I was inspired by a beautiful pot of minestrone I saw on Pinterest, so I cobbled together my own version, rich with alliums and fennel, carrots and parsnips, cabbage and kale, good canned tomatoes, fresh rosemary, thyme, and bay. I added a dash of Worcestershire for savoriness and a splash of Sherry vinegar for brightness, the cooked beans and their broth for heft, and a parmesan rind for the wonderful richness it imparts. I didn’t have any soup pasta around, but I did have a bag of par-cooked whole wheat spirals in the freezer left over from a previous meal, so I thawed them and stirred them gently into the soup until they were just warmed through.

celery leaves and garlic

I also had a bunch of leafy celery in the crisper, so I pulled off a big handful of the leaves to make a quick gremolata of sorts, chopping them fine and combining them with garlic and lemon zest and coarse pink salt, plus a little bit of olive oil to make a chunky paste, which I swirled on top of our soup bowls.

last-minute minestrone

We settled in at the table, passing a tray of cheese-dusted, garlicky toasts for dunking, and even Julian ate with gusto. I guess a good pot of soup really is the cure for what’s ailing you.

merry and bright

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Mike posted the following on Facebook the other day:

“2012: two surgeries for baby and a huge move for all of us. Plus first words, first steps, first foods. I mean, really, what a year.”

And that really sums it up.

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The three of us have enjoyed a pretty low-key Christmas holiday, filled with plenty of good food, and more importantly, lots of togetherness. A little calm is so welcome after the year we’ve had.

chestnuts roasting

I have no idea what 2013 will bring, but I’m so glad to be ringing it in right back where we belong. I’m looking forward to settling in, to a year of growth rather than big change. We’ll see what fate has in store for us this go-round.

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And to all of you, we wish health, peace, and happiness in the coming year. Our heartfelt thanks for sharing this wild ride with us.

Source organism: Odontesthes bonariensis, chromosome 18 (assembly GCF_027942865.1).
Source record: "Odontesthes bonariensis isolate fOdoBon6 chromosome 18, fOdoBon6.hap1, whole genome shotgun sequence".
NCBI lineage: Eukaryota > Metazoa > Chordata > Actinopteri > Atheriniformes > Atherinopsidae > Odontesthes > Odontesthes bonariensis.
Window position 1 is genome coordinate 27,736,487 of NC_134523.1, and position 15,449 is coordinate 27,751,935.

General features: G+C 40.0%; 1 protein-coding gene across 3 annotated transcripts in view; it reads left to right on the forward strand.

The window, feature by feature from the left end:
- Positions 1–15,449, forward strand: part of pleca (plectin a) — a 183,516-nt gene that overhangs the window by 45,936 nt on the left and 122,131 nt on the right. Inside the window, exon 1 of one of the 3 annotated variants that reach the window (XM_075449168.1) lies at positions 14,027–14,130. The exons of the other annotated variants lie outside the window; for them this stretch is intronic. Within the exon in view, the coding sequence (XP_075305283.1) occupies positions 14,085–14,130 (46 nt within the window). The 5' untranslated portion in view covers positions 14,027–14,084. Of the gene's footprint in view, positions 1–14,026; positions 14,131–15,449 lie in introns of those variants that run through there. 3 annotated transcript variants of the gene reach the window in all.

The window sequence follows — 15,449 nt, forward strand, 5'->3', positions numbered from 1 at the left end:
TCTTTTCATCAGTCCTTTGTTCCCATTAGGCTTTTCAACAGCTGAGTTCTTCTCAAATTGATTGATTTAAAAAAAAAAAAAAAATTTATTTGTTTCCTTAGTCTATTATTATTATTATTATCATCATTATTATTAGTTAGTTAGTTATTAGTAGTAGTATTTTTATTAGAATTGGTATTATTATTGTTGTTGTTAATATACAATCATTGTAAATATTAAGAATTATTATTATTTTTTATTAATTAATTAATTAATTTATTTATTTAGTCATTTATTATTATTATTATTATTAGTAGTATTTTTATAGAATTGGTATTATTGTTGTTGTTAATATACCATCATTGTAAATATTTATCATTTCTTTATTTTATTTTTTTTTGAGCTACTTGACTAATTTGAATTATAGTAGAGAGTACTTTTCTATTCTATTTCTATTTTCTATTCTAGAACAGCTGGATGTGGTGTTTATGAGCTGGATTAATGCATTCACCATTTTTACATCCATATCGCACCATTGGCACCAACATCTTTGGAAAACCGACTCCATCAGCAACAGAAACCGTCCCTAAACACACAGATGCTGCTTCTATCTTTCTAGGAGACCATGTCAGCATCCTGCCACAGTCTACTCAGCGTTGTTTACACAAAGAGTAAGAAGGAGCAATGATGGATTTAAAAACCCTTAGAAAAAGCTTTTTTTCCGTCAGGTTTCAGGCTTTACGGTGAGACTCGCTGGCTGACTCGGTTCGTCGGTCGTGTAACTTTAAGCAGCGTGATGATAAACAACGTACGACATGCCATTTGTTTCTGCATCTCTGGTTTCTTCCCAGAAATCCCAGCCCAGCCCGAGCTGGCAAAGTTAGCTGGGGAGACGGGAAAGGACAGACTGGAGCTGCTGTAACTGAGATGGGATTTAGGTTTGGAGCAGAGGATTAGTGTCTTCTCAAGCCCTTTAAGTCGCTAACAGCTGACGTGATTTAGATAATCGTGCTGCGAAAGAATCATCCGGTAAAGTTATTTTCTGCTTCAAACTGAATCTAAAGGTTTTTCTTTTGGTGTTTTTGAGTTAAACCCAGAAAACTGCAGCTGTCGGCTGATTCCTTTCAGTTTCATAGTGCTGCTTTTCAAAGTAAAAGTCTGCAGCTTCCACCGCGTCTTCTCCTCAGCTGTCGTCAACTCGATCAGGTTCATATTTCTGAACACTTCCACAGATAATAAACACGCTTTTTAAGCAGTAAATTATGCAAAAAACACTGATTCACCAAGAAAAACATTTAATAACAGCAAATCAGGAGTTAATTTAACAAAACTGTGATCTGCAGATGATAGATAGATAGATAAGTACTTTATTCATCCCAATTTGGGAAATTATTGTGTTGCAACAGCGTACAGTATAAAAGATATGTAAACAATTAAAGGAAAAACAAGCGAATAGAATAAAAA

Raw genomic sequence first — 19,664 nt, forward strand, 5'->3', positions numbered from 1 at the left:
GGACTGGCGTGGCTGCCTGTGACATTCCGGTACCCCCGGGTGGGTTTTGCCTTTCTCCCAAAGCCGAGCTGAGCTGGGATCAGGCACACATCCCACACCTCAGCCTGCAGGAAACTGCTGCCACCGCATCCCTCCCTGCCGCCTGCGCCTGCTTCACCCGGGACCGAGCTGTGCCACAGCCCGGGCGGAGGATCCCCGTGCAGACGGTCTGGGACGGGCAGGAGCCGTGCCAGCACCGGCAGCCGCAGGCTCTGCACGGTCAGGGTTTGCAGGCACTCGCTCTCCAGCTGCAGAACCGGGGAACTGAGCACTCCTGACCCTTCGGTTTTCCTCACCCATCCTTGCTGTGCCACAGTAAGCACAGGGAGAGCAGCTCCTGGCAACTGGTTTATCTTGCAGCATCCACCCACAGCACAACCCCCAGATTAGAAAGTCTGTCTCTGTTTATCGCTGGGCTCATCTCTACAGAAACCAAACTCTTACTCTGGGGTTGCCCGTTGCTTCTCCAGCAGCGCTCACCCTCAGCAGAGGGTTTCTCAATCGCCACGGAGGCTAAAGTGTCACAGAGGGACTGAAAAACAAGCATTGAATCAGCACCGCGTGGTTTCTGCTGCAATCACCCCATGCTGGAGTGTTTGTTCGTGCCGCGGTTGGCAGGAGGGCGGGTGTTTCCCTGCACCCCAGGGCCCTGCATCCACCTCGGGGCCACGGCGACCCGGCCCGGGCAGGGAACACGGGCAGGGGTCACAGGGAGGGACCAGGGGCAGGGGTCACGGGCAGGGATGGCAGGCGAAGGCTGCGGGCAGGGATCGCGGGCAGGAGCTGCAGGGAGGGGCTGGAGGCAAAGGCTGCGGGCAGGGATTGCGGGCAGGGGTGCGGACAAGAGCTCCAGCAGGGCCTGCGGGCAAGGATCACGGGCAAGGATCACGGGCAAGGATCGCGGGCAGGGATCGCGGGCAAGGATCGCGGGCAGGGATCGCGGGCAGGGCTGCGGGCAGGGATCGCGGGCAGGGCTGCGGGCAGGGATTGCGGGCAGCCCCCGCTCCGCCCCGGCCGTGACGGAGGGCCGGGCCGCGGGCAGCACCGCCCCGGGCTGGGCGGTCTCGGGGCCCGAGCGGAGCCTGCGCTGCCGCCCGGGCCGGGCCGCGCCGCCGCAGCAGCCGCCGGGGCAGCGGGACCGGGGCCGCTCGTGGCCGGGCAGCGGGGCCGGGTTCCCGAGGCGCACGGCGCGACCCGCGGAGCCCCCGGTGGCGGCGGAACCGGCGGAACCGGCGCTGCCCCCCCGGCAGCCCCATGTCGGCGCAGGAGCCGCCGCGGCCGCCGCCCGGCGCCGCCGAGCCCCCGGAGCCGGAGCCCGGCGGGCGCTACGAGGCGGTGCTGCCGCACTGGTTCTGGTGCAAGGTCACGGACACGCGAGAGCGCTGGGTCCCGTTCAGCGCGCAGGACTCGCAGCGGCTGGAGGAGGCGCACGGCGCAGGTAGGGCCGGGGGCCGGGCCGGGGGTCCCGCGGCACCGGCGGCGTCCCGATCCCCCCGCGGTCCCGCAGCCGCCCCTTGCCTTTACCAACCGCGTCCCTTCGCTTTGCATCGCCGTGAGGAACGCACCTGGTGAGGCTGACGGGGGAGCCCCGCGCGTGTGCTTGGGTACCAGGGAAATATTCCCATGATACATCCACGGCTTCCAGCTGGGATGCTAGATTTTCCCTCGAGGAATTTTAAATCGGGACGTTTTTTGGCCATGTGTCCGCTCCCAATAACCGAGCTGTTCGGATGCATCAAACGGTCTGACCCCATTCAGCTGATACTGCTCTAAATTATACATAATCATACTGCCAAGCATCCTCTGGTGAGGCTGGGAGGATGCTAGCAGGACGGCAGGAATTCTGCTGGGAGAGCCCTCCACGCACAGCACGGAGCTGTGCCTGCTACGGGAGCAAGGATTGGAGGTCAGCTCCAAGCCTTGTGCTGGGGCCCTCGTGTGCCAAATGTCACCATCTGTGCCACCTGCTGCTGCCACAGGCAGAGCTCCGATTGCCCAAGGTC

abundance

black-eyes

Our apartment juts up against a part of Brooklyn that’s often referred to as “Little Pakistan.” There’s a nearby stretch of Coney Island Avenue that’s dotted with Halal butchers and take-out joints, fruit markets and ethnic grocers. The aroma of grilled meats and spice as I walk home from the subway each night is intoxicating.

I’ve only recently begun to scope these markets out in earnest, as I strategize how best to spend every cent of our weekly food budget. At one market, you can get a 10-pound bag of onions for $2.89, a fact I file away for the next time I need to know how to feed us on next to nothing. I think of soups and tarts, and that panade I made recently that was a massive pain in the ass to assemble, but seriously delicious, all worth it in the end. Stale bread and a pile of onions cooked down until tender, with greens and a little good cheese and a lot of rich broth, truly greater than the sum of its parts. I hoard the bones from every chicken we cook at home, stash them in the freezer to turn them into gold, bolstered with a package or two of cheap feet and neck bones. We’ll always have good stock around.

making stock

Just months ago I spent $8 on a dozen eggs from some handsome young farmers at Union Square, laid by pampered, pastured chickens. A lot of people would be scandalized at that price tag, but I have grown to appreciate really great eggs in recent years, and they’re still a cheap source of protein at nearly a buck apiece. These had taut, perky whites and saffron yolks, and they were worth every penny, but our reality doesn’t allow for such frivolity right now. I’ll still pay $4 or $5 for our eggs at the farmers’ market, though, for as long as our budget will allow. A really great egg is a treasure, a small luxury I’m not yet willing to deny us.

collards

I’ve learned over the last few years how to carve a 49 cent head of cabbage into fluffy ribbons, and cook them down into silky submission. I toss them with long strands of pasta, a mountain of finely grated, sharp-salty cheese, and plenty of black pepper, a recreation of a long-ago restaurant meal shared with a visiting friend the first time we lived in New York. If we have bacon around, I’ll add that, too, crisp little batons studding the tangles of cabbage and spaghetti. A little goes a long way.

I am especially grateful, these days, for those little fruit markets and ethnic grocers along that stretch of Coney Island Avenue near our apartment, with their cheap sacks of onions and aromatic rice, their 4-pound bags of dried beans and legumes, their dense cabbages and bright bundles of hearty greens just waiting to be turned into a simple, but delicious meal. So long as we have our beans and greens, our broth and bread and a dozen great eggs, we have plenty, and we will eat well.